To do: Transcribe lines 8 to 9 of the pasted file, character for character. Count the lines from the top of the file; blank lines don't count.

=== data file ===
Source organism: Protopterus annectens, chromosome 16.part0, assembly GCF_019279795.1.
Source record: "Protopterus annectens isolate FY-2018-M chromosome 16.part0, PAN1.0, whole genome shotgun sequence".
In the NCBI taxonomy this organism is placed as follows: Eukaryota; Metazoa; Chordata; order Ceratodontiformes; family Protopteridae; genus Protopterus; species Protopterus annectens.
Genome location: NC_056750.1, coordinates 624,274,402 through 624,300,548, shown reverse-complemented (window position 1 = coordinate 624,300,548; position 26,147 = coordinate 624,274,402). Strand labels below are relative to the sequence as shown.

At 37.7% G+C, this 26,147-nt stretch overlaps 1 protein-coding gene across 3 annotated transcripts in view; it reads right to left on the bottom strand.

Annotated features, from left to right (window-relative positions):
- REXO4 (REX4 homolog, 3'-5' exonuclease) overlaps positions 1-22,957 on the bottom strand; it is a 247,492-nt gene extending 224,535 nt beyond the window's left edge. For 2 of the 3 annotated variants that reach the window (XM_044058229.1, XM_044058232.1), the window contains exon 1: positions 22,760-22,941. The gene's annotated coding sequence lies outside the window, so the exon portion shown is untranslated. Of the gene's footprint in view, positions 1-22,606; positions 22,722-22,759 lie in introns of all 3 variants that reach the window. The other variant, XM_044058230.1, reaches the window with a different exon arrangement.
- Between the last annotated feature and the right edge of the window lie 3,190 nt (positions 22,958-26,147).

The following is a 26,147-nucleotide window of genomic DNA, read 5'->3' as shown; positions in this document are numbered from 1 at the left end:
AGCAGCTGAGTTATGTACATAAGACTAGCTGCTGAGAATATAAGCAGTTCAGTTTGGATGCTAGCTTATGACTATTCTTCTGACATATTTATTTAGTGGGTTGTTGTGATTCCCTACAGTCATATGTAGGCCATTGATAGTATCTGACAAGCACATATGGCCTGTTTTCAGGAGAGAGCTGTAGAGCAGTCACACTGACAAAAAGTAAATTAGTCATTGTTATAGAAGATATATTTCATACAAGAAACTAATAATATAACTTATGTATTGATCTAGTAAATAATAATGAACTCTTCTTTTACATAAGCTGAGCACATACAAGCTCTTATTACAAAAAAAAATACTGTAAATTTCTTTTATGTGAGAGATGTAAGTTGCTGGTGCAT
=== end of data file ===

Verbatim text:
- Between the last annotated feature and the right edge of the window lie 3,190 nt (positions 22,958-26,147).

The following is a 26,147-nucleotide window of genomic DNA, read 5'->3' as shown; positions in this document are numbered from 1 at the left end: